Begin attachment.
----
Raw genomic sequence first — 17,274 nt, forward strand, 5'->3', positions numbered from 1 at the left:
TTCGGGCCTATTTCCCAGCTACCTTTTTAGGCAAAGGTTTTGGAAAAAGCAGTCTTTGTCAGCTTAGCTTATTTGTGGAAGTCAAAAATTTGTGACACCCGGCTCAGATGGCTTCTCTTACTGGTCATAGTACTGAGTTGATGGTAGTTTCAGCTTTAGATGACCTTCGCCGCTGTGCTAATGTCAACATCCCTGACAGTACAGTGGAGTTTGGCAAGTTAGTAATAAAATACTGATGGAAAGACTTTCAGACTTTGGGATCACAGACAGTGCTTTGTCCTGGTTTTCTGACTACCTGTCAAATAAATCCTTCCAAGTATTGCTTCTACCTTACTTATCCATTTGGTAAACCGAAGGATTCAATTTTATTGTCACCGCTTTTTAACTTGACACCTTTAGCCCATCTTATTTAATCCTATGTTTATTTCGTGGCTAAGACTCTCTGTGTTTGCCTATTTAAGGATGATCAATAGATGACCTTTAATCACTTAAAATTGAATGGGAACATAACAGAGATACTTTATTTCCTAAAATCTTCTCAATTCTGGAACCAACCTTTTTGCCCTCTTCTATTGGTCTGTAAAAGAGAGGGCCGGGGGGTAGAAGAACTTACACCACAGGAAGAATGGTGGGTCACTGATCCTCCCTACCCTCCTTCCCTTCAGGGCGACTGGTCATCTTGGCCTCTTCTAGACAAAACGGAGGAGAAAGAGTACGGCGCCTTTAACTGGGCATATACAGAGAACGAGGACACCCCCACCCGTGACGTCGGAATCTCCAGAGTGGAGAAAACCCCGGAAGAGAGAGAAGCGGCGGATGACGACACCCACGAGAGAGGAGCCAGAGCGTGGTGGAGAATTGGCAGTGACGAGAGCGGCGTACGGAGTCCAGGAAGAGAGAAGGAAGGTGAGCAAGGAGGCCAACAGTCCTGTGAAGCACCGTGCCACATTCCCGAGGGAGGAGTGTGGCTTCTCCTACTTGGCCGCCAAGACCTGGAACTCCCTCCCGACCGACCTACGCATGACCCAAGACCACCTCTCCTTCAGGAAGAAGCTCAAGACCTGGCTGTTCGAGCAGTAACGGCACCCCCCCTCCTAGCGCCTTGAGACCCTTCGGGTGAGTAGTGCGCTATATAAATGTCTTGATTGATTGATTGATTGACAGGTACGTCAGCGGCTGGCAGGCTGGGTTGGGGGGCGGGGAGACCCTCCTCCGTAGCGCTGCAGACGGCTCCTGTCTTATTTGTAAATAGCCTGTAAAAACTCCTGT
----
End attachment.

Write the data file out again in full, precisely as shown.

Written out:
Raw genomic sequence first — 17,274 nt, forward strand, 5'->3', positions numbered from 1 at the left:
TTCGGGCCTATTTCCCAGCTACCTTTTTAGGCAAAGGTTTTGGAAAAAGCAGTCTTTGTCAGCTTAGCTTATTTGTGGAAGTCAAAAATTTGTGACACCCGGCTCAGATGGCTTCTCTTACTGGTCATAGTACTGAGTTGATGGTAGTTTCAGCTTTAGATGACCTTCGCCGCTGTGCTAATGTCAACATCCCTGACAGTACAGTGGAGTTTGGCAAGTTAGTAATAAAATACTGATGGAAAGACTTTCAGACTTTGGGATCACAGACAGTGCTTTGTCCTGGTTTTCTGACTACCTGTCAAATAAATCCTTCCAAGTATTGCTTCTACCTTACTTATCCATTTGGTAAACCGAAGGATTCAATTTTATTGTCACCGCTTTTTAACTTGACACCTTTAGCCCATCTTATTTAATCCTATGTTTATTTCGTGGCTAAGACTCTCTGTGTTTGCCTATTTAAGGATGATCAATAGATGACCTTTAATCACTTAAAATTGAATGGGAACATAACAGAGATACTTTATTTCCTAAAATCTTCTCAATTCTGGAACCAACCTTTTTGCCCTCTTCTATTGGTCTGTAAAAGAGAGGGCCGGGGGGTAGAAGAACTTACACCACAGGAAGAATGGTGGGTCACTGATCCTCCCTACCCTCCTTCCCTTCAGGGCGACTGGTCATCTTGGCCTCTTCTAGACAAAACGGAGGAGAAAGAGTACGGCGCCTTTAACTGGGCATATACAGAGAACGAGGACACCCCCACCCGTGACGTCGGAATCTCCAGAGTGGAGAAAACCCCGGAAGAGAGAGAAGCGGCGGATGACGACACCCACGAGAGAGGAGCCAGAGCGTGGTGGAGAATTGGCAGTGACGAGAGCGGCGTACGGAGTCCAGGAAGAGAGAAGGAAGGTGAGCAAGGAGGCCAACAGTCCTGTGAAGCACCGTGCCACATTCCCGAGGGAGGAGTGTGGCTTCTCCTACTTGGCCGCCAAGACCTGGAACTCCCTCCCGACCGACCTACGCATGACCCAAGACCACCTCTCCTTCAGGAAGAAGCTCAAGACCTGGCTGTTCGAGCAGTAACGGCACCCCCCCTCCTAGCGCCTTGAGACCCTTCGGGTGAGTAGTGCGCTATATAAATGTCTTGATTGATTGATTGATTGACAGGTACGTCAGCGGCTGGCAGGCTGGGTTGGGGGGCGGGGAGACCCTCCTCCGTAGCGCTGCAGACGGCTCCTGTCTTATTTGTAAATAGCCTGTAAAAACTCCTGT